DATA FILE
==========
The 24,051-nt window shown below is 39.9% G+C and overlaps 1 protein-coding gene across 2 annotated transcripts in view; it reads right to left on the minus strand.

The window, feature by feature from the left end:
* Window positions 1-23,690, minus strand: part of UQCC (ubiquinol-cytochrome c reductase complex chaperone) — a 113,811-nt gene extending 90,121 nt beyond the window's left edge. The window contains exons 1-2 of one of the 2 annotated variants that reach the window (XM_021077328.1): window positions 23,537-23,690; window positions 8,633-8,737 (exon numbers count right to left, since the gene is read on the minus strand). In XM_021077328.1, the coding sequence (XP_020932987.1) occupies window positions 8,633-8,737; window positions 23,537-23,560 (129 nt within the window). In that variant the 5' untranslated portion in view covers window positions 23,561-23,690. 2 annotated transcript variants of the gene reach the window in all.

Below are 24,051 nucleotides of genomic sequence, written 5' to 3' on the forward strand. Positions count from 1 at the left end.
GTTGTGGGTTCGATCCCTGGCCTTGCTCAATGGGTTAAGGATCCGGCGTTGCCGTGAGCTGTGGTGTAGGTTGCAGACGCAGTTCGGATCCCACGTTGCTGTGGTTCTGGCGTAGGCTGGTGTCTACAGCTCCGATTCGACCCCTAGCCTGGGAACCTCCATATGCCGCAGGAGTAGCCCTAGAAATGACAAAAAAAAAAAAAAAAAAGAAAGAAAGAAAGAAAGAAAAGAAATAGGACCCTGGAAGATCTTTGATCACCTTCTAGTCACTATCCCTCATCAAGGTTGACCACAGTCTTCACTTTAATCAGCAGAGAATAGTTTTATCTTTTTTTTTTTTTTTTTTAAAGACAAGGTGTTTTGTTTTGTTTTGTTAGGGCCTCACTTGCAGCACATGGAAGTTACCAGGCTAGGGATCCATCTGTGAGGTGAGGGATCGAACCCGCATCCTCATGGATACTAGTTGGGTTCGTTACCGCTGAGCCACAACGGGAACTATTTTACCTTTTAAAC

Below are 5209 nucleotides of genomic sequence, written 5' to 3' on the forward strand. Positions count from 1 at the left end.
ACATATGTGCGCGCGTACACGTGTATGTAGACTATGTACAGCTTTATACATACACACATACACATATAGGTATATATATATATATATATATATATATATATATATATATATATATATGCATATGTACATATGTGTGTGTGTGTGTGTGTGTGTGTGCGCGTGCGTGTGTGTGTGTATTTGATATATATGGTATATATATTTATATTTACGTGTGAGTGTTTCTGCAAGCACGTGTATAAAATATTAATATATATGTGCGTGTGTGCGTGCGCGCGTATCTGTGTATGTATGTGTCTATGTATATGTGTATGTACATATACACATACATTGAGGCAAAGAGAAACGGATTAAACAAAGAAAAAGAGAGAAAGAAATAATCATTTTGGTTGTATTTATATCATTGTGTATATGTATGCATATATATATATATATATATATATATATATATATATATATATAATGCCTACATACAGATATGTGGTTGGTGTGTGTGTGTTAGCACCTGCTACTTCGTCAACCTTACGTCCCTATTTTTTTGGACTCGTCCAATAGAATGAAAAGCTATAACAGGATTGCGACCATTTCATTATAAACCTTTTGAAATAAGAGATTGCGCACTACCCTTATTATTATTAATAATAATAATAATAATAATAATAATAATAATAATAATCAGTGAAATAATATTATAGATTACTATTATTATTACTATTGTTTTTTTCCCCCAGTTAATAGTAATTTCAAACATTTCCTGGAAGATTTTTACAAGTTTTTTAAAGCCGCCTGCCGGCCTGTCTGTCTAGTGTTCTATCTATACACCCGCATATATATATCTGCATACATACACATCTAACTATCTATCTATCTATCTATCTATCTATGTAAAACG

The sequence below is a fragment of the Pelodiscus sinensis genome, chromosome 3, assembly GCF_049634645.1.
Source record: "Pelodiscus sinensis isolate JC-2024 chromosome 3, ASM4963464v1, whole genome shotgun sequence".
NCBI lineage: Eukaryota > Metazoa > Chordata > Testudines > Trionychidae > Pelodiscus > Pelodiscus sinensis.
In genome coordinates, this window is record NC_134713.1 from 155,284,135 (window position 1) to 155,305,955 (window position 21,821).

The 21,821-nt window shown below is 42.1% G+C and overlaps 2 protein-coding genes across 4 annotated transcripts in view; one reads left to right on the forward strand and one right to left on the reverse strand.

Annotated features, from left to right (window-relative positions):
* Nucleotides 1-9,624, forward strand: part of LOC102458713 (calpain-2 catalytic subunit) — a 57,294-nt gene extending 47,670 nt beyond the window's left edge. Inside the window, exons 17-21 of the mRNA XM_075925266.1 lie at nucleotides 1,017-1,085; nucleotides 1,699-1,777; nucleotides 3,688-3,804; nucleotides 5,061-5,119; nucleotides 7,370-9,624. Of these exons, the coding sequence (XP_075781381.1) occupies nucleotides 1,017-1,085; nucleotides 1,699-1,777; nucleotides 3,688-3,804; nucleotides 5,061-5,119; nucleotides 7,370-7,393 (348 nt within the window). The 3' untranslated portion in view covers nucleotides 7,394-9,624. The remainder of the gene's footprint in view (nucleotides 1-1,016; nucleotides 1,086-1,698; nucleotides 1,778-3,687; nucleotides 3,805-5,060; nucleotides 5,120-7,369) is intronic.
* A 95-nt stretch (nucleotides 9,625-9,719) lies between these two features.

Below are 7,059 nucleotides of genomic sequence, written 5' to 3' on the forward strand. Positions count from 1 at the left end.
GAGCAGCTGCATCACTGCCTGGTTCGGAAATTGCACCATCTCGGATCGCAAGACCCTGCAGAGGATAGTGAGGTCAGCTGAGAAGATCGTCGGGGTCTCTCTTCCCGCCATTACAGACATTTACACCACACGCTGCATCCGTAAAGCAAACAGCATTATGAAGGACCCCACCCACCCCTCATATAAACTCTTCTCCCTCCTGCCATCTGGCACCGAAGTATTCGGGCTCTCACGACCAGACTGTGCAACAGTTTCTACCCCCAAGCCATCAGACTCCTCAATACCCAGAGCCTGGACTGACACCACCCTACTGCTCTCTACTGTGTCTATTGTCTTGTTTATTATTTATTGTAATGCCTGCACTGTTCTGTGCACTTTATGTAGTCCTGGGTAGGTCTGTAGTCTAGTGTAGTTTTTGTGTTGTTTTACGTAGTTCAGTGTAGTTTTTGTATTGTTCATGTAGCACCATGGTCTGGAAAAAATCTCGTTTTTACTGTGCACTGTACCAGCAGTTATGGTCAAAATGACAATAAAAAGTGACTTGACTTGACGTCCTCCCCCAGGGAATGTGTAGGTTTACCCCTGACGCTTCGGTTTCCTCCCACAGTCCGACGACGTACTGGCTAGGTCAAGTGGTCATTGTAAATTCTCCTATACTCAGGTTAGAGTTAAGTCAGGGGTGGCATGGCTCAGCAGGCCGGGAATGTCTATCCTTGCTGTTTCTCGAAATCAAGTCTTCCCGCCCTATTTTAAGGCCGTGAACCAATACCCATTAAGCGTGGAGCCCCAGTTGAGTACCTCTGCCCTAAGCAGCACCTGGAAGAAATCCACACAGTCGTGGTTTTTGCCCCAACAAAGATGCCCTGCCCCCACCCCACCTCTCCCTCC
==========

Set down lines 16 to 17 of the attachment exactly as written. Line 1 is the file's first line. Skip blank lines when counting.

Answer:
Below are 7,059 nucleotides of genomic sequence, written 5' to 3' on the forward strand. Positions count from 1 at the left end.
GAGCAGCTGCATCACTGCCTGGTTCGGAAATTGCACCATCTCGGATCGCAAGACCCTGCAGAGGATAGTGAGGTCAGCTGAGAAGATCGTCGGGGTCTCTCTTCCCGCCATTACAGACATTTACACCACACGCTGCATCCGTAAAGCAAACAGCATTATGAAGGACCCCACCCACCCCTCATATAAACTCTTCTCCCTCCTGCCATCTGGCACCGAAGTATTCGGGCTCTCACGACCAGACTGTGCAACAGTTTCTACCCCCAAGCCATCAGACTCCTCAATACCCAGAGCCTGGACTGACACCACCCTACTGCTCTCTACTGTGTCTATTGTCTTGTTTATTATTTATTGTAATGCCTGCACTGTTCTGTGCACTTTATGTAGTCCTGGGTAGGTCTGTAGTCTAGTGTAGTTTTTGTGTTGTTTTACGTAGTTCAGTGTAGTTTTTGTATTGTTCATGTAGCACCATGGTCTGGAAAAAATCTCGTTTTTACTGTGCACTGTACCAGCAGTTATGGTCAAAATGACAATAAAAAGTGACTTGACTTGACGTCCTCCCCCAGGGAATGTGTAGGTTTACCCCTGACGCTTCGGTTTCCTCCCACAGTCCGACGACGTACTGGCTAGGTCAAGTGGTCATTGTAAATTCTCCTATACTCAGGTTAGAGTTAAGTCAGGGGTGGCATGGCTCAGCAGGCCGGGAATGTCTATCCTTGCTGTTTCTCGAAATCAAGTCTTCCCGCCCTATTTTAAGGCCGTGAACCAATACCCATTAAGCGTGGAGCCCCAGTTGAGTACCTCTGCCCTAAGCAGCACCTGGAAGAAATCCACACAGTCGTGGTTTTTGCCCCAACAAAGATGCCCTGCCCCCACCCCACCTCTCCCTCC